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Our pop-up at Thip Khao was an intimate and exciting dinner party with 9 generous dishes in 4 set courses, with guest chef contributions from Chef Miranda Rosenfelt of Sally's Middle Name and Chef Ed McIntosh from Tortilladora, as well as contribution from our Union Kitchen Accelerator cohort member Sasya Foods. Our welcome cocktail was the "Samsara on the rocks" with gin, cocci americano, grapefruit, and orange. Full menu to the left. 

Thank you to our wonderful guests, community partners, private dinner hosts, and friends, including Union Kitchen and the U.K. Accelerator Program, Chef Seng & Chef Bobby & Chef Jacob at Thip Khao, Sally's Middle Name, Tortilladora, Sasya Foods, Foodhini, Kiva, the Seo Family (Beth Seo, Chris Seo, Casey Seo), Dr. Zeff Bjerken, Nathan Davis & Taylor Cleland, Ally Lynn Taylor, Peter Hershey, and Dim Sum Media.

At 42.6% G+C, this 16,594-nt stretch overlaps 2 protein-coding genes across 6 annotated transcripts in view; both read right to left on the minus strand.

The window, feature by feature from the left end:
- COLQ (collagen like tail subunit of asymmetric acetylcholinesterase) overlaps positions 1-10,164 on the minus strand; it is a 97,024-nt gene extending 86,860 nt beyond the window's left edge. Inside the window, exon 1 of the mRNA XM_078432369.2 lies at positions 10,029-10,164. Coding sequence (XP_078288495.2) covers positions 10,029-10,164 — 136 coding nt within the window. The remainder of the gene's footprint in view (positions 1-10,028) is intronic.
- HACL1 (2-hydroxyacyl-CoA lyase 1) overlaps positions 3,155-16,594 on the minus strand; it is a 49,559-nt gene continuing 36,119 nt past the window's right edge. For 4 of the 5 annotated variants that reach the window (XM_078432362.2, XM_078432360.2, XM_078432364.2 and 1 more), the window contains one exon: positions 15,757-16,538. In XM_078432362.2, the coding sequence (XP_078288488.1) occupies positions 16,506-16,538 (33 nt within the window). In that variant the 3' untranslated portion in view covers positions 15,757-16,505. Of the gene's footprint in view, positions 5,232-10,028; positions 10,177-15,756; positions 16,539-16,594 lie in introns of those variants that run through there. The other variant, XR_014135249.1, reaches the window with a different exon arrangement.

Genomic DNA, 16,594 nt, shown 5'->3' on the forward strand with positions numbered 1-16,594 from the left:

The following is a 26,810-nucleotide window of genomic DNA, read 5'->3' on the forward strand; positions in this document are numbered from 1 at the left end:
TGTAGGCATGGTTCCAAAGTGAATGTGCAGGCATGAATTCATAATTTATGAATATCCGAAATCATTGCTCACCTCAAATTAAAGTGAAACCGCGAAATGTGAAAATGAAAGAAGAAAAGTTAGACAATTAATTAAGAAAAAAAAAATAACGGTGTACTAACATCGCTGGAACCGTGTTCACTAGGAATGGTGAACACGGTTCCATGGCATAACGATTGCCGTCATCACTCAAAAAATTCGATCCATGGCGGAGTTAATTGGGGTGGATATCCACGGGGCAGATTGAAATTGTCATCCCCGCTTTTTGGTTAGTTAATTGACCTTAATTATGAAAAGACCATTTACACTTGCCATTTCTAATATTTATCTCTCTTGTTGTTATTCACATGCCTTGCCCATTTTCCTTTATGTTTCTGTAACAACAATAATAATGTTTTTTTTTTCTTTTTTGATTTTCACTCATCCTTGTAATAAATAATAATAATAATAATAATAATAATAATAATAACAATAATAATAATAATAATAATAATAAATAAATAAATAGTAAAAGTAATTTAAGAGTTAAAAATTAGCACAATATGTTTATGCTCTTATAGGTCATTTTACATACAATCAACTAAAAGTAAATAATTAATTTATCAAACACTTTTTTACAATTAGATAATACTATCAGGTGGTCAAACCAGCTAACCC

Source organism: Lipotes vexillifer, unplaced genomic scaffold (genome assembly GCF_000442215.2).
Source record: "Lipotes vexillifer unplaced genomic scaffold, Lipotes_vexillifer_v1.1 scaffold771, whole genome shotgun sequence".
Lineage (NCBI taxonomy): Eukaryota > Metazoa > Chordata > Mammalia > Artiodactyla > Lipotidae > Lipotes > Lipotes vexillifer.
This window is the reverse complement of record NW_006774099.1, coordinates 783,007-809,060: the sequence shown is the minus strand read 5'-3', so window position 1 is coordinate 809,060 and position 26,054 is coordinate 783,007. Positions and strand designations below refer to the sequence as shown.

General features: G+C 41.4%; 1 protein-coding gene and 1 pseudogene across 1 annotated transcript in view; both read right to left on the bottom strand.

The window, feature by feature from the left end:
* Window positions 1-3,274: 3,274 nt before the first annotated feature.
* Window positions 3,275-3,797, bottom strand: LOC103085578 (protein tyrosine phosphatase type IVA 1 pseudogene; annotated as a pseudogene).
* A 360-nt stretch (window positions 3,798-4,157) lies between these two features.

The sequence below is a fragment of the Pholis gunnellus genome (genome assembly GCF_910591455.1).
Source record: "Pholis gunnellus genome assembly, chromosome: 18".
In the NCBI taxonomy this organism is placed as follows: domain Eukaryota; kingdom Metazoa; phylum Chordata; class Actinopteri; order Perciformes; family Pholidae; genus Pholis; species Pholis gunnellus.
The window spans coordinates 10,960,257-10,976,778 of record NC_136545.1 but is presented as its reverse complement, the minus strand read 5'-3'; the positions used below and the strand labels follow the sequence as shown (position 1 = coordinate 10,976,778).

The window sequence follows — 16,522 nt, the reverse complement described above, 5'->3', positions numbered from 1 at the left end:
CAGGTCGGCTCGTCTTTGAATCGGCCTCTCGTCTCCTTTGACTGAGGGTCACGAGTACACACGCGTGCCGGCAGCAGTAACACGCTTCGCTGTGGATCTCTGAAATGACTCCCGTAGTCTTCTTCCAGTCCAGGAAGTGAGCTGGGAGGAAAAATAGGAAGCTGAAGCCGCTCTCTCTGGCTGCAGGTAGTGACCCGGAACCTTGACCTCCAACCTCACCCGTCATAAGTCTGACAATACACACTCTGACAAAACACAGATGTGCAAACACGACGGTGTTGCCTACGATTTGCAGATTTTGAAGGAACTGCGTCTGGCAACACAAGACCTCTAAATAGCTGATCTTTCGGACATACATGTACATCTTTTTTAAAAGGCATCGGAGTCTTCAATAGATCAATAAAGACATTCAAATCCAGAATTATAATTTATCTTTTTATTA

Photos by Peter Hershey.

Event Recap: 24 July 2017 at Sally's Middle Name

24 July 2017: Dorjee Momo x Sally's Middle Name

Our second pop up was awesome! Thank you to all our guests - it was a joy to serve you. We sold out of reservations quickly, and served 100 people. Thank you to the team: our friends and mentors at Union Kitchen,  Sam, Aphra, Armani, Angel, Enti, Laura and Nicholas at Sally's Middle Name, and Nathan, Taylor, Beth, Chris, Casey, and Stephen of the #momosquad.

We also added new items to the menu:

  • Nimbu Custard Tartlets (tsampa brown butter crust, fresh blackberries, champagne grapes soaked in rose water, chrysanthemum leaves from Little Wild Things, local bee pollen, and honey)
  • Miso Poppy Corn Pickles (shoyu miso, organic apple cider vinegar, black poppy, fresh white and yellow corn)